In addition, the intermediate attachment 15 is equipped with a lower fitting 90 attached to the girder 18 of the under-wing caisson 12, the fitting 90 being perforated with a through hole (not referenced) oriented along the direction X. A first end 88a of the connecting rod 88 is thus mounted in a hinged manner on said fitting 90, via a shaft 92 oriented along the direction X. In addition, the intermediate attachment 15 is equipped with an upper fitting 94 attached to the girder 20 of the structure of the wing 4, the fitting 94 being also perforated with a through hole (not referenced) oriented in the direction X. A second end 88b of the connecting rod 88 is then mounted in a hinged manner on said fitting 94, via a shaft 96 oriented along the direction X.

In this isostatic arrangement of the present invention, the longitudinal stresses (thrust, reversing gears) are transmitted via the front attachment 14. The transverse stresses are transmitted by the intermediate attachment 15, while the stresses along the vertical direction simultaneously pass through the front attachment 14 and the rear attachment 16. It is noted that with such a configuration, the longitudinal stresses transit directly via the ribs 44 and 54 of the structure of the wing 4, these ribs 44 and 54 being located generally to the rear with respect to the half-attachments 14a, 14b.

Moreover, the moment along the longitudinal axis is absorbed in the vertical direction by both half-attachments 14a, 14b of the front attachment 14, and the moment along the transverse axis is also absorbed in the vertical direction by the assembly formed by the front 14 and rear attachments 16. Finally, the moment along the vertical axis is absorbed in the longitudinal direction by both half-attachments 14a,14b of the front attachment 14.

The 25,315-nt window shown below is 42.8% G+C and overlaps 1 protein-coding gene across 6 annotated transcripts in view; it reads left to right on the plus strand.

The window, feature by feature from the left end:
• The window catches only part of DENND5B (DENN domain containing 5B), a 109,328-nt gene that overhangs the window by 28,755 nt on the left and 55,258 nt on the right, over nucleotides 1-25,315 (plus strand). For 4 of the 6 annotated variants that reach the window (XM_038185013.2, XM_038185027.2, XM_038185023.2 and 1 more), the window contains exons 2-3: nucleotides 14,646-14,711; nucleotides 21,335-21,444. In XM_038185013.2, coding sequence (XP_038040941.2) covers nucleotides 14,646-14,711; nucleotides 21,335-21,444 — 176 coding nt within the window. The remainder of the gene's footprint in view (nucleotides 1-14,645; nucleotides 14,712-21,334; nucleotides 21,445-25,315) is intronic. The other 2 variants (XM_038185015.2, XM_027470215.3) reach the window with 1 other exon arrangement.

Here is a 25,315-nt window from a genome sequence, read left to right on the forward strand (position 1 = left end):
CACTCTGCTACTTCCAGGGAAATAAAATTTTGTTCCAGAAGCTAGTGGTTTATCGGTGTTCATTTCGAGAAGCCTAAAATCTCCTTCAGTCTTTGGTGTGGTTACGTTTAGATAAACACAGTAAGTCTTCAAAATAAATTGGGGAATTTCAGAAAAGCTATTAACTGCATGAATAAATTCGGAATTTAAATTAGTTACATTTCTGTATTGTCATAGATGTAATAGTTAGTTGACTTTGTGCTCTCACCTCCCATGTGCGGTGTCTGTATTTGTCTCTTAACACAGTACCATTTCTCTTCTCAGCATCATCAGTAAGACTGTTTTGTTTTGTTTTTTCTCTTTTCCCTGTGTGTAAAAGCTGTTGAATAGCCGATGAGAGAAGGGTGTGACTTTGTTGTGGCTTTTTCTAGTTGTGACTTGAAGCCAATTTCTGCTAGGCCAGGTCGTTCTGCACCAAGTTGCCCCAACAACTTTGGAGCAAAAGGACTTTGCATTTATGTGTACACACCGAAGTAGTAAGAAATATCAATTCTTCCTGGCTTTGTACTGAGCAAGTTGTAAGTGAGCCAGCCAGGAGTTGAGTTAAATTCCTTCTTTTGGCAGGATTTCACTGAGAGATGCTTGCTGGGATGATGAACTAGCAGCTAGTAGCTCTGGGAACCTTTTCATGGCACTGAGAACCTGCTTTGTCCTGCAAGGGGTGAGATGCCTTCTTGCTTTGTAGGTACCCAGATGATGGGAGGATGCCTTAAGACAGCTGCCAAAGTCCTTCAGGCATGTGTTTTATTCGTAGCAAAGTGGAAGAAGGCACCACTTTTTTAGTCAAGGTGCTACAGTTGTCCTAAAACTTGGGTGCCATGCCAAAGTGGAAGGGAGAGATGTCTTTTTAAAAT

With reference to FIG. 3, the attachment arrangement 23 illustrated in FIG. 2 can be seen in detail, said arrangement being in the form of a first preferred embodiment of the present invention, and being therefore intended to be used in the composition of each of the two front half-attachments 14a, 14b.

In this way, the arrangement 23 comprises the fitting 24 perforated at the front with a first orifice 102a of an axis 104a parallel with the direction Y, and perforated at the rear with a second orifice 102b of an axis 104b also parallel with the direction Y. As mentioned above, the orifice 102a is traversed by the first ball joint 25a, such that a shoulder 106a provided at one of the ends of an external ring 108a of said ball joint 25a is pressing against an external lateral surface 110 of the perforated fitting 24. More specifically with reference to FIG. 4 detailing the ball joint 25a, which is moreover identical to the ball joint 25b, this ball joint actually comprises the external ring 108a housing an internal ring 114, the external ring 108a comprising at the end opposite that comprising the shoulder 106a, a thread 116 produced to receive a clamping nut 118. As is known to those skilled in the art, conventional anti-rotation means coupled with the nut 118 are preferentially provided, so that said nut is not loosened, said clamping nut 118 being intended to rest against an internal lateral surface 112 of the perforated fitting 24.